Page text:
Despite the attention duly paid to the customs of the rich and the politics of power, The Embezzler is arguably less a novel of manners than a novel of character, the sociopsychological chronicle of three strong characters in perpetually sublimated conflict. Thanks to the author’s skillful use of multiple viewpoints, most of the questions remain open and unanswered, suggesting the ultimate human fallibility even of those whose actions and decisions will become binding upon humanity in general: Whatever the reason for Guy Prime’s actions and their subsequent results, implies Auchincloss, the repercussions are still to be felt.
Whatever the reasons for his gradual lapse into crime and his eventual disgrace, Guy Prime remains one of Louis Auchincloss’s most engaging and plausible characters, considerably more so than most of John P. Marquand’s tycoons or John O’Hara’s would-be politicians. Born to marginal privilege, the only male offspring of a mismatched late marriage, Guy grows up determined to “set things right,” using his position and connections to intervene even in matters well outside his proper sphere; thus does he infelicitously play matchmaker between Rex Geer and his rich cousin Alix Prime, a disturbed young woman whom he suspects of frigidity but whose real problem, Angelica will later explain, turned out to be quite the opposite. Indeed, Guy’s gravest flaw appears not to be greed, but rather a chronic and perhaps...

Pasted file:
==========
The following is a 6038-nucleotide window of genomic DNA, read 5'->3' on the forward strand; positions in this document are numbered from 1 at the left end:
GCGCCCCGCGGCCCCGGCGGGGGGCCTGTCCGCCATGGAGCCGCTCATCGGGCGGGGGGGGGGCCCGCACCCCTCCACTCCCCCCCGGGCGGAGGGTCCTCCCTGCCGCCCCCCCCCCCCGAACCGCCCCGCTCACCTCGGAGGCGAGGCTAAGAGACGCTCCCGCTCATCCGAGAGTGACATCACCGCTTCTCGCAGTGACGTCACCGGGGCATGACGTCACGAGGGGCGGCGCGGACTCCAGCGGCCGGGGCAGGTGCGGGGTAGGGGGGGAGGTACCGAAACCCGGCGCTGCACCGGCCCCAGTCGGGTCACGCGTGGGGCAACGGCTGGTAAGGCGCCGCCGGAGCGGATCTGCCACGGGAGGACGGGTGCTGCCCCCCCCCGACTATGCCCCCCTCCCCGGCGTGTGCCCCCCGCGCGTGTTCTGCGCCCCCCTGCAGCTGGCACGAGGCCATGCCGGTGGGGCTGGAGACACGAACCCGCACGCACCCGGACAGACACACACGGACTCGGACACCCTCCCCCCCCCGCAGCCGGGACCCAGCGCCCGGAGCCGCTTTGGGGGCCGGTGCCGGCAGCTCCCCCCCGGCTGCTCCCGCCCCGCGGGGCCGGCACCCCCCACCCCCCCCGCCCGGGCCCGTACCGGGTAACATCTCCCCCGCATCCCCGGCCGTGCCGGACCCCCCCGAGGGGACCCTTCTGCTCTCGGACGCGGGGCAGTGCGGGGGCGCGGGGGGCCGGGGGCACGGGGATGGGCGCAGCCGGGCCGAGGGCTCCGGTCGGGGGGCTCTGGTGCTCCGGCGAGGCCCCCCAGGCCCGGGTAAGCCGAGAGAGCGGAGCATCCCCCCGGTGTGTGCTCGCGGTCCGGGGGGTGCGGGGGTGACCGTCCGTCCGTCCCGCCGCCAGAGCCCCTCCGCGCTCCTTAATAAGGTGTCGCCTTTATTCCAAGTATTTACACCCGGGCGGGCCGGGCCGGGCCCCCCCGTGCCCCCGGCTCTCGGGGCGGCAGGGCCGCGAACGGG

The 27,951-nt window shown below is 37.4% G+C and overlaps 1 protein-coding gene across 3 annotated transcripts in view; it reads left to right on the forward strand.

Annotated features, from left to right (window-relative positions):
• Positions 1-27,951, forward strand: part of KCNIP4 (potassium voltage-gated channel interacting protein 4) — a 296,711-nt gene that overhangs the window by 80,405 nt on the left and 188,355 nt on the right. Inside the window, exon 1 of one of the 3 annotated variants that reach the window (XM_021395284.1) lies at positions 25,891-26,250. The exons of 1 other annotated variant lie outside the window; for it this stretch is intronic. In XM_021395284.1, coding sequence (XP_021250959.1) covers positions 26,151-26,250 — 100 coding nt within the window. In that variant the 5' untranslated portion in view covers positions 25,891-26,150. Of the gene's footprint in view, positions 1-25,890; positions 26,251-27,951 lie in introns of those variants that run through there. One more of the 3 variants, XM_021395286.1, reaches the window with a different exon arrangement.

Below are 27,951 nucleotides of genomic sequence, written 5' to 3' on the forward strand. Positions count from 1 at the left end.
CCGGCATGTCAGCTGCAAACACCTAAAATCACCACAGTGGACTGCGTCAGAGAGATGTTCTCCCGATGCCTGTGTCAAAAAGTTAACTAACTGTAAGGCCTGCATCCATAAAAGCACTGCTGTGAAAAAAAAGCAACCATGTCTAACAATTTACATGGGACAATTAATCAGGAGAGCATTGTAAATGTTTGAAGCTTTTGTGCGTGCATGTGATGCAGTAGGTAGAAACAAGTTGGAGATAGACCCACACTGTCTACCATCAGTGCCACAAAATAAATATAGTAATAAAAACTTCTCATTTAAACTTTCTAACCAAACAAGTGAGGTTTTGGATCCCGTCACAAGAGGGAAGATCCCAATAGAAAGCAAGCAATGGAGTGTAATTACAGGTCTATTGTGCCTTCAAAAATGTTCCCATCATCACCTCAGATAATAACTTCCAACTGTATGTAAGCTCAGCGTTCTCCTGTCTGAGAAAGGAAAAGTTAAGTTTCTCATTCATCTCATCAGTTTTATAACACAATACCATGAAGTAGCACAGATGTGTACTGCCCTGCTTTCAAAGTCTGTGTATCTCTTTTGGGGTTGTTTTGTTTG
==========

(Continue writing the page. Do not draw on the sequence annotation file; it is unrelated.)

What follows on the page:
(The entire section is 578 words.)